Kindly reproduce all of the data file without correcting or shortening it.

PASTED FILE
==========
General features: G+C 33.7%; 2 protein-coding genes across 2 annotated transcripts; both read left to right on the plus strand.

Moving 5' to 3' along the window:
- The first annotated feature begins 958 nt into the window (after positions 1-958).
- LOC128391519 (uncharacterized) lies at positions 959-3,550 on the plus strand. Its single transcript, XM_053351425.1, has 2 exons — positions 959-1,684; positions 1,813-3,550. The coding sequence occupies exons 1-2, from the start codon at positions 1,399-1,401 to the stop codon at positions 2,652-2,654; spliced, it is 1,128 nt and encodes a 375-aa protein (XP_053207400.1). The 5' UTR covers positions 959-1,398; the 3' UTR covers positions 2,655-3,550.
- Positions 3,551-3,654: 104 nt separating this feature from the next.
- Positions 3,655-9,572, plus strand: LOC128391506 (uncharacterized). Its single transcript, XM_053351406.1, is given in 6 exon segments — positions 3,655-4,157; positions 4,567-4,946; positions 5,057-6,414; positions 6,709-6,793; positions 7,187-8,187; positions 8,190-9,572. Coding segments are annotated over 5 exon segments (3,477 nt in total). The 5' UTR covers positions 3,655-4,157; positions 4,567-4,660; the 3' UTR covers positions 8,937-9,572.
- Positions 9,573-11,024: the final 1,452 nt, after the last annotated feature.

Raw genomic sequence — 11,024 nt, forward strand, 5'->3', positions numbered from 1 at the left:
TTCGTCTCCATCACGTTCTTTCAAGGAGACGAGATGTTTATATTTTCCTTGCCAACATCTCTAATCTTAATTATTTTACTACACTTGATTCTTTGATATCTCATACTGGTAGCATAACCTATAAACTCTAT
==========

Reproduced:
General features: G+C 33.7%; 2 protein-coding genes across 2 annotated transcripts; both read left to right on the plus strand.

Moving 5' to 3' along the window:
- The first annotated feature begins 958 nt into the window (after positions 1-958).
- LOC128391519 (uncharacterized) lies at positions 959-3,550 on the plus strand. Its single transcript, XM_053351425.1, has 2 exons — positions 959-1,684; positions 1,813-3,550. The coding sequence occupies exons 1-2, from the start codon at positions 1,399-1,401 to the stop codon at positions 2,652-2,654; spliced, it is 1,128 nt and encodes a 375-aa protein (XP_053207400.1). The 5' UTR covers positions 959-1,398; the 3' UTR covers positions 2,655-3,550.
- Positions 3,551-3,654: 104 nt separating this feature from the next.
- Positions 3,655-9,572, plus strand: LOC128391506 (uncharacterized). Its single transcript, XM_053351406.1, is given in 6 exon segments — positions 3,655-4,157; positions 4,567-4,946; positions 5,057-6,414; positions 6,709-6,793; positions 7,187-8,187; positions 8,190-9,572. Coding segments are annotated over 5 exon segments (3,477 nt in total). The 5' UTR covers positions 3,655-4,157; positions 4,567-4,660; the 3' UTR covers positions 8,937-9,572.
- Positions 9,573-11,024: the final 1,452 nt, after the last annotated feature.

Raw genomic sequence — 11,024 nt, forward strand, 5'->3', positions numbered from 1 at the left:
TTCGTCTCCATCACGTTCTTTCAAGGAGACGAGATGTTTATATTTTCCTTGCCAACATCTCTAATCTTAATTATTTTACTACACTTGATTCTTTGATATCTCATACTGGTAGCATAACCTATAAACTCTAT